The question is whether exit would be feasible without blowing up the world. Start with a decision that, for a severely uncompetitive country, such as Greece, exit would be co-operative. Greece would introduce a currency -- the “new drachma.” New contracts executed under Greek law and taxes and spending in Greece would be in this currency. Existing contracts would stay in euros. Banks would have legacy euro accounts and new drachma accounts. The exchange rate of the new currency against the euro would be set in the market. It would depreciate rapidly. But that is desperately needed.
. . .
A eurozone built on one-sided deflationary adjustment will fail. That seems certain. If the leaders of the eurozone insist on that policy, they will have to accept the result.
-- Martin Wolf is associate editor and chief economics commentator at the Financial Times. He joined the FT in 1987 as chief economics leader writer and became chief economics commentator in 1996. His column appears on Wednesdays and alternate Fridays.
EURO ARMAGEDDON IS APPROACHING, BUT IT'S TOO BORING AND COMPLICATED TO EXPLAIN
by Daniel Knowles
Daily Telegraph (London)
October 26, 2011
There's a good reason no one makes disaster movies about financial crises. In disaster movies, there is always a solution which a crack team of miners/scientists/politicians can get to work on, just as soon as one boffin has explained it. The obstacles are horrendous, but they're simple (we have to get past that yeti, etc). The tension builds as the final battle approaches, and it then it arrives, easy to understand. And everyone knows when the battle is won: the enemy is defeated and the heroes share a laugh.
With the European financial crisis, it's the opposite: with every day that passes, it gets messier, more complicated, and, frankly, more boring. Instead of coming together to a logical conclusion, new subplots break out daily. Previously, it was relatively easy to explain: Greece is bankrupt and we don't know what to do about it. But then we bailed Greece out and it's still not over. Now it's something along the lines of: Greece is bankrupt, but then French and German banks own Greek debt, so they might be bankrupt too. Then Italy has lots of its own debt, which Germany would like it to pay off, just in case that markets start worrying that Italy is bankrupt too.
And that's before we even get into the the proposed solution (mostly it seems to be that Germany should throw money at everything, which the Germans understandably aren't too keen on). How big does the bailout fund need to be? Who pays for it? Who do we (well, the Germans) bail out: the Greeks, or the banks? Should the European Central Bank be allowed to buy government bonds? No one is sure of any of this. Not even the people whose job it is to understand it. Is it any surprise that one JP Morgan analyst got so frustrated he tried to explain it all with Lego?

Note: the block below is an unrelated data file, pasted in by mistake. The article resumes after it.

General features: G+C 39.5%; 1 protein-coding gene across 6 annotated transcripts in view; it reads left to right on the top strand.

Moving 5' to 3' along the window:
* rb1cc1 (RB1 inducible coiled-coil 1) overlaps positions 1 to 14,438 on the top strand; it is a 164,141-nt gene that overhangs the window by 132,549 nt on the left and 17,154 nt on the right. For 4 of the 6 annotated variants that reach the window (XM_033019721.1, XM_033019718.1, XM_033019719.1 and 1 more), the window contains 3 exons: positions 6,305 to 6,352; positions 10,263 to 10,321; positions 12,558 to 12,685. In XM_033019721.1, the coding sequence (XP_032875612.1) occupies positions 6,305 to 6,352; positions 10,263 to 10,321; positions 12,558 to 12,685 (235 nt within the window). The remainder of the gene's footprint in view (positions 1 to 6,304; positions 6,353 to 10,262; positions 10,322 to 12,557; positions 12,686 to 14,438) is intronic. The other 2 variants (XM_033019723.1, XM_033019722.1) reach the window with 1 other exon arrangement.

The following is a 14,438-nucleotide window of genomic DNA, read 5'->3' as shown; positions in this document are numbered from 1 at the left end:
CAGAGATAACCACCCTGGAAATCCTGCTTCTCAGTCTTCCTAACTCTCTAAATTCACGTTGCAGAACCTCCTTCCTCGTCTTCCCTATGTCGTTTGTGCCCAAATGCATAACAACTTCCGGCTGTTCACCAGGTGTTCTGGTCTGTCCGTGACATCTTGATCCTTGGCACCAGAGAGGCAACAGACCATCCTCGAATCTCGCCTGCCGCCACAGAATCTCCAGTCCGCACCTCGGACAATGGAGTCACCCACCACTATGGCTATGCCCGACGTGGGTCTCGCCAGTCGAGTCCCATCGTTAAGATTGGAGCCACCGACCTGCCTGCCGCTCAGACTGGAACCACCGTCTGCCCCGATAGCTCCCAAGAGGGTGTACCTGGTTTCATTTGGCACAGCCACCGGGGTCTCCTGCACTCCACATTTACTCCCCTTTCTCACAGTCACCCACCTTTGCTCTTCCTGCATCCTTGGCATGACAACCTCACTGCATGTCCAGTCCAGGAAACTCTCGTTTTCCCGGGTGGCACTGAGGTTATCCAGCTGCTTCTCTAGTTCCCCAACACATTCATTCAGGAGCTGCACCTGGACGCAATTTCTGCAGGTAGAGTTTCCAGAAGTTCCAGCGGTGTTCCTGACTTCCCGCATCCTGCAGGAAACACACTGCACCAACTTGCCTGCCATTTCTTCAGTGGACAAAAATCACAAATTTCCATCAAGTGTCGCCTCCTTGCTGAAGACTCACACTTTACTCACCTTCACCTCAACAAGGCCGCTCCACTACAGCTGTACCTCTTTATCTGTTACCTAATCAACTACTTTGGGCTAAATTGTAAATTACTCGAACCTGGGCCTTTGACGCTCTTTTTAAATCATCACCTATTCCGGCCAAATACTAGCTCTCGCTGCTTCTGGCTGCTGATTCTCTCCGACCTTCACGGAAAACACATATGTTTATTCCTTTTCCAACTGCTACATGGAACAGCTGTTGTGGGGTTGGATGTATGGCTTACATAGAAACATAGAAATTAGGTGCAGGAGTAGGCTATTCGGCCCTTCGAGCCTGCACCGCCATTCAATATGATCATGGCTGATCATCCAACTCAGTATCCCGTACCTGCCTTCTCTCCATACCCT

The problem is that this applies to our politicians too. This afternoon, the leaders of 27 European countries will get together in a big room in Brussels, and they are expected to agree on a solution to a crisis so complicated that we don't even know who we can't agree to bail out any more. The coffee will taste bitter and they won't have slept much. Each has a different electorate, different newspaper headlines to wake up to and different political allies at home to appease. Few are economics specialists, or have the time to research this properly: they are all dependent on advisers, each of whom will say different, confusing things.
Unfortunately, we cannot expect successful solutions from a meeting like that. We will have a day of frantic speculation, reporting, and comment today, and in all likelihood, tomorrow, everyone will emerge even more exhausted and no closer to agreeing on anything. The best we can hope for is enough to delay armageddon for a few more months. That will at least give us time to build more fall-out shelters.